Wednesday, 29 January 2014

On Walkabout

I am off to London to buy beautiful dresses, like a princess.
Then I shall fly to the rugged, storm-toss´d coast of La Coruña, and from there walk with some dear clergical types down the Camino Ingles to the great shrine city of Santiago de Compostela. It is a getaway, a retreat.
I hope it does not rain the entire time, but hey -- it´s February on the Galician coast. WaddaIwant?
Walking is a form of prayer, a contemplative practice. 
I am walking for Roger, a very fit, athletic pilgrim who´s just been diagnosed with an awful disease.
I am walking for Philip, my newlywed son, who must finish law school now and find relevant employment.
I am walking for Paddy´s health, and for my mom´s.
I am walking for Moratinos, and all the people who live and work here. 
I am walking for me, too. For hope, and surviving the next month or two. For cool new ideas, green shoots in the dark grey lawn of winter.
And I am walking out of gratitude, cause there´s so many little things in my life that are beautiful. 
And I am walking because I just like to walk.

I am not taking electronica along. You won´t hear from me unless something extraordinary happens. So be patient.

Thursday, 23 January 2014

España Profunda

I have lived in rural Spain for many years now, but I will always be a foreigner. Some days I am reminded what a stranger I am, in a very strange land indeed.

We walk our many dogs in the morning. This muddy time of year we go up or down the Camino de Santiago. The Way into town passes a little graveyard. Periodically the farmers take a backhoe and level the land around the cemetery walls. I am not sure why they do this, because now the dirt around there is scattered with bones.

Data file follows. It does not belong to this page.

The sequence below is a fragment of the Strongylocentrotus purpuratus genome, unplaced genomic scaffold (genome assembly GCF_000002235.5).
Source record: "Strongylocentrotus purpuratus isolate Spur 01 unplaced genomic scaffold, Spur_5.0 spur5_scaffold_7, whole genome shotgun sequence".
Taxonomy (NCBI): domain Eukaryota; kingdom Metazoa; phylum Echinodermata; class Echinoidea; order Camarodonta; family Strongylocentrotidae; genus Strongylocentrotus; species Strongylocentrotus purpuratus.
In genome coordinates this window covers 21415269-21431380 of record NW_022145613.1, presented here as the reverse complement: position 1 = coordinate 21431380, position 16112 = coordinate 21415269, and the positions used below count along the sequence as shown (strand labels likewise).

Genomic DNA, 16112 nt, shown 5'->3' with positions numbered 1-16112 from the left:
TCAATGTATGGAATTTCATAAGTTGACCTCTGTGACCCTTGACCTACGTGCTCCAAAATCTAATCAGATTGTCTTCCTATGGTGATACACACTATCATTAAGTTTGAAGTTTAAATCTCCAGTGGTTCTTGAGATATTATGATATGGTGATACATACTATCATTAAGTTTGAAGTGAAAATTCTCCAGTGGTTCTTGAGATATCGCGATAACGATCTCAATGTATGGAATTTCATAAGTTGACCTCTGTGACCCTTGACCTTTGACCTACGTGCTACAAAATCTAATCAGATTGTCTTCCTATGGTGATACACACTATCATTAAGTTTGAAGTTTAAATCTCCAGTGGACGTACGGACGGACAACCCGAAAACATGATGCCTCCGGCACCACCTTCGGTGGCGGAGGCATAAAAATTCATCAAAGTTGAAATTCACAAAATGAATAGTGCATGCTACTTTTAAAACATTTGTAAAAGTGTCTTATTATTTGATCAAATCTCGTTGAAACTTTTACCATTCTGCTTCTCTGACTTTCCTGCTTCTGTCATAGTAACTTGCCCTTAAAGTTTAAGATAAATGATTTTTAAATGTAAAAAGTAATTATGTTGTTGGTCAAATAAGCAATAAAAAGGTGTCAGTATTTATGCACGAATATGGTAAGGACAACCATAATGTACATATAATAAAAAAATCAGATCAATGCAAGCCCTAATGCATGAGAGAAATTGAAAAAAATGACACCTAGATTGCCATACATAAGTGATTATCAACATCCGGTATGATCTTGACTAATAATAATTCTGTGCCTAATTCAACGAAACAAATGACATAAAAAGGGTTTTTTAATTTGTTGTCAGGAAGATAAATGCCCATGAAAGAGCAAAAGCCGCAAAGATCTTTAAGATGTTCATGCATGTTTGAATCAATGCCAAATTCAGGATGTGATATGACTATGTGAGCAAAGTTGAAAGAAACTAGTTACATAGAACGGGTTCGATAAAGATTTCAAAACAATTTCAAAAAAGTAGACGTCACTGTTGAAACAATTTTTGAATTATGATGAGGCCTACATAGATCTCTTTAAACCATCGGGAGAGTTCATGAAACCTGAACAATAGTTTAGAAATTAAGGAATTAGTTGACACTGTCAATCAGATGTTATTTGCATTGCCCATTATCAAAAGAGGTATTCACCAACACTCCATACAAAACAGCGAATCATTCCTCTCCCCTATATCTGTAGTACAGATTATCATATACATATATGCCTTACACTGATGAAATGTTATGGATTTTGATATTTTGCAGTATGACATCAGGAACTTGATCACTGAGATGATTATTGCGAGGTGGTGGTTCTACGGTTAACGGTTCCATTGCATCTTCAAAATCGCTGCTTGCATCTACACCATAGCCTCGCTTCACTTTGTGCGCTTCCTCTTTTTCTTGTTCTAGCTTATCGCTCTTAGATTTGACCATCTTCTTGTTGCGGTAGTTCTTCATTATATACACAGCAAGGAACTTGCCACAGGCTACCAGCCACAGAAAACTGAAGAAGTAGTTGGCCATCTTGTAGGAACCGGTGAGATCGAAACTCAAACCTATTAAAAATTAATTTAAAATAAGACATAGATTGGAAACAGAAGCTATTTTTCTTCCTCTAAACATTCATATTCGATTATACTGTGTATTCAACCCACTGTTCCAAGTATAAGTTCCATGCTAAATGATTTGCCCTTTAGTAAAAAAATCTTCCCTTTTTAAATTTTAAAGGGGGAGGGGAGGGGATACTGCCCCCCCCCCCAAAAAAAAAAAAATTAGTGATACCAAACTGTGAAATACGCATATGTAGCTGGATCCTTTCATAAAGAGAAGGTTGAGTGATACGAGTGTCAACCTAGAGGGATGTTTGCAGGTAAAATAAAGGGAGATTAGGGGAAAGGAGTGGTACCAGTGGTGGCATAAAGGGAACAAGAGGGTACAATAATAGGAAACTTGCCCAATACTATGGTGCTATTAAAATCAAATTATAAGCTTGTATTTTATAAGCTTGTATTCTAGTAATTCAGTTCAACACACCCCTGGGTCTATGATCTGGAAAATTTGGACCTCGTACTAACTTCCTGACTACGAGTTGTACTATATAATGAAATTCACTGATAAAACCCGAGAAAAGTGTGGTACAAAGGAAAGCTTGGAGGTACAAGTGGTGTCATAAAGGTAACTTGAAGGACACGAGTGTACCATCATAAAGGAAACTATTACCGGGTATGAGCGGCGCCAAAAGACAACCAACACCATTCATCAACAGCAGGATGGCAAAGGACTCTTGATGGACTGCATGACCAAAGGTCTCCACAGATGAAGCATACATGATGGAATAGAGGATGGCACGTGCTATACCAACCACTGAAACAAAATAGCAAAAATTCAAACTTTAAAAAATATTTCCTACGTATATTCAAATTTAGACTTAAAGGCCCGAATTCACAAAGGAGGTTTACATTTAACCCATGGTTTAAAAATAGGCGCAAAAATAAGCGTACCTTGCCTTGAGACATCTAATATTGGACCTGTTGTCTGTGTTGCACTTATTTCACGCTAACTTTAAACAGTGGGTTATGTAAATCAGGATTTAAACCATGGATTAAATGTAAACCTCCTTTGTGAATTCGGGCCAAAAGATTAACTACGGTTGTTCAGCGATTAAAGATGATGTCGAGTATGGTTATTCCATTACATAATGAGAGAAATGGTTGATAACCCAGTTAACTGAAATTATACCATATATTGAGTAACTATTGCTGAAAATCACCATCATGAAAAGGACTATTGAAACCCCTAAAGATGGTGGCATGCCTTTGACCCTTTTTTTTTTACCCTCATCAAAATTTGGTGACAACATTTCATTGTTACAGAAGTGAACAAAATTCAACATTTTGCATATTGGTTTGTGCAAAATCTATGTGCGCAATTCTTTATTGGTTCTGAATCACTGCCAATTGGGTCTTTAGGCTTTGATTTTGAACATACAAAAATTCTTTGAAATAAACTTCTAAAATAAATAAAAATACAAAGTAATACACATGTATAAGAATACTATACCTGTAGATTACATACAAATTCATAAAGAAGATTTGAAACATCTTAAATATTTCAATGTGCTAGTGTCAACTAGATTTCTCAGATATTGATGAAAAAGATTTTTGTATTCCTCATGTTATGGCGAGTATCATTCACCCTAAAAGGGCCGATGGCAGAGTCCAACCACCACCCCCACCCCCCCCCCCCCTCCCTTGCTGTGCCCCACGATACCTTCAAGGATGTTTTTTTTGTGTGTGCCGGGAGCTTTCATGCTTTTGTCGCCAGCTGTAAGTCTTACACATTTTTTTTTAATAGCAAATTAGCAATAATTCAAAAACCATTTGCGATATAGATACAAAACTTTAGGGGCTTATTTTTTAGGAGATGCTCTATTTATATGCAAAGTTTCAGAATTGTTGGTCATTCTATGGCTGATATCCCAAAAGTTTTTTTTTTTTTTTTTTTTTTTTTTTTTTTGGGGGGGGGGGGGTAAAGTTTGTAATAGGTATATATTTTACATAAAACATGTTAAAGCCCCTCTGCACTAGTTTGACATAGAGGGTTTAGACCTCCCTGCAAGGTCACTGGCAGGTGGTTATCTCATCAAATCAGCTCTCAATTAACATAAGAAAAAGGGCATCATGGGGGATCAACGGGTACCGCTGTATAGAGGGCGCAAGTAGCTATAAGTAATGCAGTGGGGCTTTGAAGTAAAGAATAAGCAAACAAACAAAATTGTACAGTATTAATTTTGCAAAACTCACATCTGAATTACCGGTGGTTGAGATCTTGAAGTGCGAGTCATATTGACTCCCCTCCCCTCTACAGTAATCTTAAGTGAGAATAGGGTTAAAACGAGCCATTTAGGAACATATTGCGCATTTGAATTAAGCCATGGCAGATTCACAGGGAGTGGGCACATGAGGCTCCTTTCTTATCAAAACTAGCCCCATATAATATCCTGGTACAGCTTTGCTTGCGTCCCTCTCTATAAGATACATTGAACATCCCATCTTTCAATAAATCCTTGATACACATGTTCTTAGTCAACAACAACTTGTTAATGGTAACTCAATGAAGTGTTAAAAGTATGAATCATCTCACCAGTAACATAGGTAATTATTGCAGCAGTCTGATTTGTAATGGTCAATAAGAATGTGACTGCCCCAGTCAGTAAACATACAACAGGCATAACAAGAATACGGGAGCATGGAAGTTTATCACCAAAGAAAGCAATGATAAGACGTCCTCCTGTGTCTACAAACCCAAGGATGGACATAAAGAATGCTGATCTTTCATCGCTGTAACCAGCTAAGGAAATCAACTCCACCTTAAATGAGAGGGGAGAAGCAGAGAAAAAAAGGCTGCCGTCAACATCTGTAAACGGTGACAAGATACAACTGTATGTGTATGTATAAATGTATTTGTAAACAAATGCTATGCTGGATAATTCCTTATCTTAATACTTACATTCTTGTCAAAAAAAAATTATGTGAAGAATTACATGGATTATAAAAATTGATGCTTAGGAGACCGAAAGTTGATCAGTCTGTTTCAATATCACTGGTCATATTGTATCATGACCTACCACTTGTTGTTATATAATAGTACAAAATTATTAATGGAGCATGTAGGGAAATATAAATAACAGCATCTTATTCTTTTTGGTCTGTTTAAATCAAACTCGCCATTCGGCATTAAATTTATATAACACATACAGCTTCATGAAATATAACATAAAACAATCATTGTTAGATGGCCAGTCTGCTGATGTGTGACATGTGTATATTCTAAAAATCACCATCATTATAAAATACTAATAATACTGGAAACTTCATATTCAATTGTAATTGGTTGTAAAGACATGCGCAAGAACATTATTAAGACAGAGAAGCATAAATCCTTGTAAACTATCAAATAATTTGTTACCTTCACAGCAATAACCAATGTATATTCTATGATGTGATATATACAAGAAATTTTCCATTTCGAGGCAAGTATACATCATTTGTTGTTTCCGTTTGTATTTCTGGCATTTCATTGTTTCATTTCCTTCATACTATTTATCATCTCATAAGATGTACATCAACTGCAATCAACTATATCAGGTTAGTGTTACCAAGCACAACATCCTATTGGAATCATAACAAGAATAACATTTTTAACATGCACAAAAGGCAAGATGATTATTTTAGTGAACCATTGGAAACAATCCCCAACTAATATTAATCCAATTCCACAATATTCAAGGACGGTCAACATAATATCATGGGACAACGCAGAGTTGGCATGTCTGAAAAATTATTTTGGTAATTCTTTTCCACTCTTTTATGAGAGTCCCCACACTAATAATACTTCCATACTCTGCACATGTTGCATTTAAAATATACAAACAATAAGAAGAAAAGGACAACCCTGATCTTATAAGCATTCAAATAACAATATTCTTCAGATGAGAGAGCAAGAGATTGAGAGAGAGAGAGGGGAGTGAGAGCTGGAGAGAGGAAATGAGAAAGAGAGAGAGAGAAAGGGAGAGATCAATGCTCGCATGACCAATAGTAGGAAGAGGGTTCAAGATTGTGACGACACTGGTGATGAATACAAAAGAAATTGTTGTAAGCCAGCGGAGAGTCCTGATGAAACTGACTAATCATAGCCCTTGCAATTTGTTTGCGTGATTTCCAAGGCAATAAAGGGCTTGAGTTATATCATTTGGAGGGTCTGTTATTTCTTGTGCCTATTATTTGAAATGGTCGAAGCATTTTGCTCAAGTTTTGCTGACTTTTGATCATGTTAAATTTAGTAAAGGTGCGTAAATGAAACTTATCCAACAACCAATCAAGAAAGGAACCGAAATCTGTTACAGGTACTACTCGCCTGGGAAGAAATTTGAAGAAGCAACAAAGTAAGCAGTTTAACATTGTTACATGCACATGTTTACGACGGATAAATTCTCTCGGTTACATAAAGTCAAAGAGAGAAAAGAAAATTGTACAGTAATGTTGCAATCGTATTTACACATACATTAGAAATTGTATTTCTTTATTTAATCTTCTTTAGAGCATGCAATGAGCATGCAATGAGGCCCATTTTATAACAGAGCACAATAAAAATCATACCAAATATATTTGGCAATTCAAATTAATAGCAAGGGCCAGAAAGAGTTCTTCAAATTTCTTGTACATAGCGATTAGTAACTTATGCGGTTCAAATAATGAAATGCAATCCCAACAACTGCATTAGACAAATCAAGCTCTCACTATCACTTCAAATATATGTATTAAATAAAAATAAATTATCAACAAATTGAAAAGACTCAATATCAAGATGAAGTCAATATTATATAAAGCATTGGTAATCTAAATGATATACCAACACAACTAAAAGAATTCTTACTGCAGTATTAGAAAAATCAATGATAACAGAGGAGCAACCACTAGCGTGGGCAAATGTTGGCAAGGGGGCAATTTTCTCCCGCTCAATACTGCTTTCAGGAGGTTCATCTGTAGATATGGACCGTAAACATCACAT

Not just doggy kinds of bones. Human bones. Little ones mostly, nothing reconizably belonging to anyone. They are old and scattered, and whomever they belonged to is probably long forgotten. This is what happens when families own only enough space in the graveyard for one or two relations, or people die too close together -- whatever´s not gone back to Earth from inside the tomb is quietly pitched out back.

One part of me says it is healthy, that dead is dead, that these bones are just part of the earth now. Another part of me silently screeches omigod omigod omigod that thing was somebody´s clavicle!  

The dogs leave them alone, and for that I am thankful.

It was a sunny morning, the shadows stretched long, and the patio, out of the wind, was a perfect sun-trap. Paddy sat out there with his day-old newspapers and a glass of beer and let himself be poked and prodded by dog-noses. Today he put one of the stereo speakers out there, too, so he could listen to Maria Callas singing Verdi opera arias, which Paddy likes to play LOUD. I stepped out there for something, and heard something strange going on beyond the usual  "è strano...e fors a lui..."
Something high and scrapey, with an off-key vibrato. Coming from next door, or down the street.  
"siempre libera..."
I couldn´t get a fix on it. Was Justi sharpening knives? Cutting sheet metal with an angle-grinder? Surely no one else in Moratinos was listening to opera divas on a Thursday morning! I could see nothing moving down the driveway, so I just headed back to repairing the chicken coop.

Out in the front patio the dogs went ballistic, just when Caro Nome hit its peak. It was the post. A box from California that was due last Monday finally arrived, patched-together with tape and letters from Spanish Customs. It is perfectly legal, apparently, for my friends to send highly explosive jalapeño tortillas through the postal system. But artisanal cow´s milk cheese will be summarily confiscated at the border. For Our Common Safety and Security.